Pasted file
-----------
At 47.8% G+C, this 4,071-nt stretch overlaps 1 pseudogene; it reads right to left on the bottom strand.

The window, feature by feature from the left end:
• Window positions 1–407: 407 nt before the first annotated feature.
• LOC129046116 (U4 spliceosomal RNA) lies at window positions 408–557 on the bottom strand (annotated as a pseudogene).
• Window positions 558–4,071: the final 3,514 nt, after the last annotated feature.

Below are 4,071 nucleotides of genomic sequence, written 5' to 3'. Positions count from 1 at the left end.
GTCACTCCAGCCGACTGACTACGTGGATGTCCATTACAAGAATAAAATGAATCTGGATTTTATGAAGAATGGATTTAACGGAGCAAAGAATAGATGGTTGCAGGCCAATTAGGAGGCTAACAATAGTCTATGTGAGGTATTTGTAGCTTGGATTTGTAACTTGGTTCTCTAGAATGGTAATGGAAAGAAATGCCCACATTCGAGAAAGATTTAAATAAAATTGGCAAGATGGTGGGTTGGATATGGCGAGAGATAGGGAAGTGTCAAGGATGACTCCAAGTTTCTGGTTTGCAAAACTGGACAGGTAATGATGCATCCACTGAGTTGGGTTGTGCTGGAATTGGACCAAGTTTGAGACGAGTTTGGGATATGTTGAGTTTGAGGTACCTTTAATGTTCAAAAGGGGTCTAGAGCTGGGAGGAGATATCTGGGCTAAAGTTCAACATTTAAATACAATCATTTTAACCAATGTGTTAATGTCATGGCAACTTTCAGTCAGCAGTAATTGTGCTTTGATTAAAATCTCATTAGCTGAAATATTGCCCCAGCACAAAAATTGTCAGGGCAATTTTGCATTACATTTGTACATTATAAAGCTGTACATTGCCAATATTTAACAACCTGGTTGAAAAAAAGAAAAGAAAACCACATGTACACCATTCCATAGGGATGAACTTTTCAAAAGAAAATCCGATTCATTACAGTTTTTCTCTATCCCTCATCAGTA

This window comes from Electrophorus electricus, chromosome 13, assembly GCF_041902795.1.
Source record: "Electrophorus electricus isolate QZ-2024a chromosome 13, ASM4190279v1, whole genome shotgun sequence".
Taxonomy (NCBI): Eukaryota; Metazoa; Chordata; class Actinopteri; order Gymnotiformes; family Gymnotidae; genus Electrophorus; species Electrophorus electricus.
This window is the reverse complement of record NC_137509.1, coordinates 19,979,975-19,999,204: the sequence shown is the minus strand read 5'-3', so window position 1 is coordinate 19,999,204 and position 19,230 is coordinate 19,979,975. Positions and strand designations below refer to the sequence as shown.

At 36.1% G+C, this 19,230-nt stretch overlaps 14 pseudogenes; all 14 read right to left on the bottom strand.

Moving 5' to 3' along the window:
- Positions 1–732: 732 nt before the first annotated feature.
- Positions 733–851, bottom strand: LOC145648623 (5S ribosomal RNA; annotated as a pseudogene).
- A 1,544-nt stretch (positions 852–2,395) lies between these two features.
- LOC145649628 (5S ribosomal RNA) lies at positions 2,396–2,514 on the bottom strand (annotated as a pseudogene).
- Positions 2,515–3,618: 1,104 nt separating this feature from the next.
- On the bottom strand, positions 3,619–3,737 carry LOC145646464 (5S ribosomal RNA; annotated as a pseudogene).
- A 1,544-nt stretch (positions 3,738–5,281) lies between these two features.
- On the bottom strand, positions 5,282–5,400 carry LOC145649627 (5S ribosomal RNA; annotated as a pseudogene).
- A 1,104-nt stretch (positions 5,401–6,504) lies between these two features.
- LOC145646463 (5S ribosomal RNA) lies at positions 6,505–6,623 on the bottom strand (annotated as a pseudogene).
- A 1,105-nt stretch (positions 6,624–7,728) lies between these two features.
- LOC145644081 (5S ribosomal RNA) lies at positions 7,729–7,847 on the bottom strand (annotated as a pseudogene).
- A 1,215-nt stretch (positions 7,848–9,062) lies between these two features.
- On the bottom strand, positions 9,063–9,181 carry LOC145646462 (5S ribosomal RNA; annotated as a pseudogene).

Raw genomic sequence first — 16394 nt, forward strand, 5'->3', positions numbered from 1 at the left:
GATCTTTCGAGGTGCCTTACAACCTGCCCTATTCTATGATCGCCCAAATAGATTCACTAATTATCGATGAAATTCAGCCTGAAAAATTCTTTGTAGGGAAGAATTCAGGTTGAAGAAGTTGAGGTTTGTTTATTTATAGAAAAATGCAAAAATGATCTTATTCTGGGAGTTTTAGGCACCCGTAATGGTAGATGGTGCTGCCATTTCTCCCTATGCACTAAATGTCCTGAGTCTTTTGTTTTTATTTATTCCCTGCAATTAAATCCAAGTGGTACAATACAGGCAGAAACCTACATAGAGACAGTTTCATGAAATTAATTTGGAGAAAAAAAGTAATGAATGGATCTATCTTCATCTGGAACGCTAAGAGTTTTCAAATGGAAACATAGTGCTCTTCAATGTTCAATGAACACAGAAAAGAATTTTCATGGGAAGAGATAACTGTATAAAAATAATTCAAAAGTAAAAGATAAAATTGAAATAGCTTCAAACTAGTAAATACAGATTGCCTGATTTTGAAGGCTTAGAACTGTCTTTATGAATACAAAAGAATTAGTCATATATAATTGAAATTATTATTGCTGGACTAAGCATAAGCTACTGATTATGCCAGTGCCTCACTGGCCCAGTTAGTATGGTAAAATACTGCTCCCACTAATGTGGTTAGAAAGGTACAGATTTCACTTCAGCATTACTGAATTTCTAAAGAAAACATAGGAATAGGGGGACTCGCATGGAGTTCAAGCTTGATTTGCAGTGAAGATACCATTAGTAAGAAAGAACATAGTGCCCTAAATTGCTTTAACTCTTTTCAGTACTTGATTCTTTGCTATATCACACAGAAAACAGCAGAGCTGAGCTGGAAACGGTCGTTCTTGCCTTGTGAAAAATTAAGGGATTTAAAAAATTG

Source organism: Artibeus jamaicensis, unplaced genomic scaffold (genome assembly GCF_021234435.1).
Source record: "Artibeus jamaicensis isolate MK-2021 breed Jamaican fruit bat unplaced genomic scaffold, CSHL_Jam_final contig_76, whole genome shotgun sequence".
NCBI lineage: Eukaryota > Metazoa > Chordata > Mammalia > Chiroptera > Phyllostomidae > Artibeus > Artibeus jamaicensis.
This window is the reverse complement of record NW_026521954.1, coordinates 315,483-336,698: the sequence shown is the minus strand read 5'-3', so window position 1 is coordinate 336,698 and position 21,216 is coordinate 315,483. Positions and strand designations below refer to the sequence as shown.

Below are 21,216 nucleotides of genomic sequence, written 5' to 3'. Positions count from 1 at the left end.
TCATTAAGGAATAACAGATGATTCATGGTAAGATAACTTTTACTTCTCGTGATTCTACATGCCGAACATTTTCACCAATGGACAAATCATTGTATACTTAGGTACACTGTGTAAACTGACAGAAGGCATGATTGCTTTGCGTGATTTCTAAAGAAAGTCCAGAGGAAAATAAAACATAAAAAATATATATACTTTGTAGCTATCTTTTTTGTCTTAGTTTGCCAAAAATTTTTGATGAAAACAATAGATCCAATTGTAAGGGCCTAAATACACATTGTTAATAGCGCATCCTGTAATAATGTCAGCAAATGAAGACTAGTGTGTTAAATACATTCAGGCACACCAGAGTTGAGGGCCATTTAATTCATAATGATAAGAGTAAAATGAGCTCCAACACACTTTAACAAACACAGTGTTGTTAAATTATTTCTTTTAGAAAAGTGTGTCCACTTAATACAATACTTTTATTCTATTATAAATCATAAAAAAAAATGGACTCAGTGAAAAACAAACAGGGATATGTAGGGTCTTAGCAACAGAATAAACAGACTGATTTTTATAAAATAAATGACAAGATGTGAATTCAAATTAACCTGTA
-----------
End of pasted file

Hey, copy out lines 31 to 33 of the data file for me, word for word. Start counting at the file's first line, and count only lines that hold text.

Source record: "Artibeus jamaicensis isolate MK-2021 breed Jamaican fruit bat unplaced genomic scaffold, CSHL_Jam_final contig_76, whole genome shotgun sequence".
NCBI lineage: Eukaryota > Metazoa > Chordata > Mammalia > Chiroptera > Phyllostomidae > Artibeus > Artibeus jamaicensis.
This window is the reverse complement of record NW_026521954.1, coordinates 315,483-336,698: the sequence shown is the minus strand read 5'-3', so window position 1 is coordinate 336,698 and position 21,216 is coordinate 315,483. Positions and strand designations below refer to the sequence as shown.